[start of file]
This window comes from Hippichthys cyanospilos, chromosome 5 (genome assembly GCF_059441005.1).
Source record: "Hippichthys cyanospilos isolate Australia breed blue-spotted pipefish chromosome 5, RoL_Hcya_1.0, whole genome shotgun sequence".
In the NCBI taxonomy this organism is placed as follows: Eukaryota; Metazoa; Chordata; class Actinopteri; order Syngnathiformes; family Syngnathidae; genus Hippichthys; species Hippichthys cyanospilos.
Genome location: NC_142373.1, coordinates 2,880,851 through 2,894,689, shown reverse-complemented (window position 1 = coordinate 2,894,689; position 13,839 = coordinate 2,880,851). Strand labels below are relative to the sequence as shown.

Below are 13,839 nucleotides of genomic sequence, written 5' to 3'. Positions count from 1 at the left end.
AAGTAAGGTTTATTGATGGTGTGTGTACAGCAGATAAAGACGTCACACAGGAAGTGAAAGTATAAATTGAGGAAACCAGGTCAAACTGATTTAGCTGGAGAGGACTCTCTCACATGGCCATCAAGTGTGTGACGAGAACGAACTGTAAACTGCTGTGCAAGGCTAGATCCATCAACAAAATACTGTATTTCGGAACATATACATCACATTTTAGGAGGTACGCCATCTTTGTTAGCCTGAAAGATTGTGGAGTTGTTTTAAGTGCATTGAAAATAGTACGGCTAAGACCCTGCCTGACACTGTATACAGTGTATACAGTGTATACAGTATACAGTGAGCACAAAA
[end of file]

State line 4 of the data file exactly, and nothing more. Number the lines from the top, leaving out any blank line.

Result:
Genome location: NC_142373.1, coordinates 2,880,851 through 2,894,689, shown reverse-complemented (window position 1 = coordinate 2,894,689; position 13,839 = coordinate 2,880,851). Strand labels below are relative to the sequence as shown.